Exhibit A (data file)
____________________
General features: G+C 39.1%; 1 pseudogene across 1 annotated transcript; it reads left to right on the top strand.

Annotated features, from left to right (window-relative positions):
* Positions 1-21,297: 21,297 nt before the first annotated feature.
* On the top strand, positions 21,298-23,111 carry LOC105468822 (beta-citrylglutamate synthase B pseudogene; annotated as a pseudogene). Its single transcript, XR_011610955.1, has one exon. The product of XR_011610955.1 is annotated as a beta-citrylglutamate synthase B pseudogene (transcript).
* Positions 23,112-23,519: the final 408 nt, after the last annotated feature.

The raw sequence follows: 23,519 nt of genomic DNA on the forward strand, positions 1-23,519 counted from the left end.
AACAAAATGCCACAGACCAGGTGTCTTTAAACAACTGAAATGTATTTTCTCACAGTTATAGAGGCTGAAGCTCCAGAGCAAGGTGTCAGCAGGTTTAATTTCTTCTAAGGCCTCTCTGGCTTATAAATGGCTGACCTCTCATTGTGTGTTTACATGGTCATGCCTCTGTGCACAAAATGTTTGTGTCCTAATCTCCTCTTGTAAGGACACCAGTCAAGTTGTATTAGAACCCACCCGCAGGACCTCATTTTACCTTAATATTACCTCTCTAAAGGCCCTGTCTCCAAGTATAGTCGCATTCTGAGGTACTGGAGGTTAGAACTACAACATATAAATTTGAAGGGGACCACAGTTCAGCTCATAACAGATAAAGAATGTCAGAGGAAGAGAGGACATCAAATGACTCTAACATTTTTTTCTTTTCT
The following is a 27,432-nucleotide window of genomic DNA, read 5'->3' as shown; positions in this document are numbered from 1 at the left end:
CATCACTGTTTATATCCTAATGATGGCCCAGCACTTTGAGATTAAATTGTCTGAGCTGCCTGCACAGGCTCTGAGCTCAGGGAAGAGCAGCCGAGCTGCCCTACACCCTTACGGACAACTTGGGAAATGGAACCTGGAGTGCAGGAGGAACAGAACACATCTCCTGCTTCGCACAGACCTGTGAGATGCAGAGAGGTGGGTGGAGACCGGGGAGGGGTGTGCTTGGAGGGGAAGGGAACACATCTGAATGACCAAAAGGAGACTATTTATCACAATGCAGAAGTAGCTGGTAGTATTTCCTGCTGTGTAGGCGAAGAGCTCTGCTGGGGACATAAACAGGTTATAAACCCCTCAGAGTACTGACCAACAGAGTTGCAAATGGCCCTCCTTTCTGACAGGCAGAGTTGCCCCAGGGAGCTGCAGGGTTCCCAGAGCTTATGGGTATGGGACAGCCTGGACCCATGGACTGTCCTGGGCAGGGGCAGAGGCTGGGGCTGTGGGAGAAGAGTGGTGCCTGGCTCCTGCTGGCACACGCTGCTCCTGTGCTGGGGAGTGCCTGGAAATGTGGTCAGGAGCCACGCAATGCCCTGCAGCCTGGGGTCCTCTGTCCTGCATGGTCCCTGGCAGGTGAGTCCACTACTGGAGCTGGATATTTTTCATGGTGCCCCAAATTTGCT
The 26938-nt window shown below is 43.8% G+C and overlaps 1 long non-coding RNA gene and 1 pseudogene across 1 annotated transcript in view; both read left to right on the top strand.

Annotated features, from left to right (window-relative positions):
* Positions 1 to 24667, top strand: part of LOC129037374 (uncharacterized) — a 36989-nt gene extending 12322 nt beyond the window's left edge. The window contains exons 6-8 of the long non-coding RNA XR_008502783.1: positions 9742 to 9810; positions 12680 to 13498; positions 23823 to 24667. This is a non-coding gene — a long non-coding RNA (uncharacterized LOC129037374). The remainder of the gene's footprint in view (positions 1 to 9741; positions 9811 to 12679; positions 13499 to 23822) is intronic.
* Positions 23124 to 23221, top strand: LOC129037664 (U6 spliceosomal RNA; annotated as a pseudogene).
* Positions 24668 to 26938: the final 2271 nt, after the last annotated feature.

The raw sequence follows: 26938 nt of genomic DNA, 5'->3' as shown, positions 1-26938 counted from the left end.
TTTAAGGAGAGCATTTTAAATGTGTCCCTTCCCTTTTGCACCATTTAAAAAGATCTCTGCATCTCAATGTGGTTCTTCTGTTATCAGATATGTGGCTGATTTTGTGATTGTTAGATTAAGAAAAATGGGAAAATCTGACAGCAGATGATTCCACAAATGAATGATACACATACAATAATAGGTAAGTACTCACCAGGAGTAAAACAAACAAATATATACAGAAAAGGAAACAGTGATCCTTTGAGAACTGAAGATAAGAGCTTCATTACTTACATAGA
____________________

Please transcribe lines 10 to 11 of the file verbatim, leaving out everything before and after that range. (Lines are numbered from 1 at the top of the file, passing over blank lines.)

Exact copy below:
The 26938-nt window shown below is 43.8% G+C and overlaps 1 long non-coding RNA gene and 1 pseudogene across 1 annotated transcript in view; both read left to right on the top strand.

Annotated features, from left to right (window-relative positions):